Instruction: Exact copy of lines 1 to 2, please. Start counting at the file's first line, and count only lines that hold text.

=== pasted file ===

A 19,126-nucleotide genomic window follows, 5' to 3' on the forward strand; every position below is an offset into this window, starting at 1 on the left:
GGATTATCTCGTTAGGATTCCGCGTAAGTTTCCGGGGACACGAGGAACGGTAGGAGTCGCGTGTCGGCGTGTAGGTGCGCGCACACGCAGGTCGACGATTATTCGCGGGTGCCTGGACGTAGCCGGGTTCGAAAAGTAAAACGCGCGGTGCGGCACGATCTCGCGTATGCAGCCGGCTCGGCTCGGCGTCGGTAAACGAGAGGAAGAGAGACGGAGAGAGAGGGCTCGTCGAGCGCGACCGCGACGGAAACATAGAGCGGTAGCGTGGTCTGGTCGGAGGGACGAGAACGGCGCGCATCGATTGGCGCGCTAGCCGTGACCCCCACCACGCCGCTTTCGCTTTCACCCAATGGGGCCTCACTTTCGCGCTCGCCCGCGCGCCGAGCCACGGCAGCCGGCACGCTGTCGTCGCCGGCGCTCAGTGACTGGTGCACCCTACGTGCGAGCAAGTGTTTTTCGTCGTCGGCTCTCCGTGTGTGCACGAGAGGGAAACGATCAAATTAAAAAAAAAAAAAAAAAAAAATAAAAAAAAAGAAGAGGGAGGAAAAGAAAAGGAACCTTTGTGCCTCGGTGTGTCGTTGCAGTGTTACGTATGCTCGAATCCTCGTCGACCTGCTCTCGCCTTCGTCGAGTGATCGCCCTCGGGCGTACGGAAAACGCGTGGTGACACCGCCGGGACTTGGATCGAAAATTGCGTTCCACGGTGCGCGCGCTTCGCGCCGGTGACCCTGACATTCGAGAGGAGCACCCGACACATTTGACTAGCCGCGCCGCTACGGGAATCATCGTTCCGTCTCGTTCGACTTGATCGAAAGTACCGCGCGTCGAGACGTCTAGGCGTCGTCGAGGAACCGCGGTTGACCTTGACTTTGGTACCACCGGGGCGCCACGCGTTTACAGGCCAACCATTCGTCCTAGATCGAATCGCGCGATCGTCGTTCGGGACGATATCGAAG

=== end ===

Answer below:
A 19,126-nucleotide genomic window follows, 5' to 3' on the forward strand; every position below is an offset into this window, starting at 1 on the left:
GGATTATCTCGTTAGGATTCCGCGTAAGTTTCCGGGGACACGAGGAACGGTAGGAGTCGCGTGTCGGCGTGTAGGTGCGCGCACACGCAGGTCGACGATTATTCGCGGGTGCCTGGACGTAGCCGGGTTCGAAAAGTAAAACGCGCGGTGCGGCACGATCTCGCGTATGCAGCCGGCTCGGCTCGGCGTCGGTAAACGAGAGGAAGAGAGACGGAGAGAGAGGGCTCGTCGAGCGCGACCGCGACGGAAACATAGAGCGGTAGCGTGGTCTGGTCGGAGGGACGAGAACGGCGCGCATCGATTGGCGCGCTAGCCGTGACCCCCACCACGCCGCTTTCGCTTTCACCCAATGGGGCCTCACTTTCGCGCTCGCCCGCGCGCCGAGCCACGGCAGCCGGCACGCTGTCGTCGCCGGCGCTCAGTGACTGGTGCACCCTACGTGCGAGCAAGTGTTTTTCGTCGTCGGCTCTCCGTGTGTGCACGAGAGGGAAACGATCAAATTAAAAAAAAAAAAAAAAAAAAATAAAAAAAAAGAAGAGGGAGGAAAAGAAAAGGAACCTTTGTGCCTCGGTGTGTCGTTGCAGTGTTACGTATGCTCGAATCCTCGTCGACCTGCTCTCGCCTTCGTCGAGTGATCGCCCTCGGGCGTACGGAAAACGCGTGGTGACACCGCCGGGACTTGGATCGAAAATTGCGTTCCACGGTGCGCGCGCTTCGCGCCGGTGACCCTGACATTCGAGAGGAGCACCCGACACATTTGACTAGCCGCGCCGCTACGGGAATCATCGTTCCGTCTCGTTCGACTTGATCGAAAGTACCGCGCGTCGAGACGTCTAGGCGTCGTCGAGGAACCGCGGTTGACCTTGACTTTGGTACCACCGGGGCGCCACGCGTTTACAGGCCAACCATTCGTCCTAGATCGAATCGCGCGATCGTCGTTCGGGACGATATCGAAG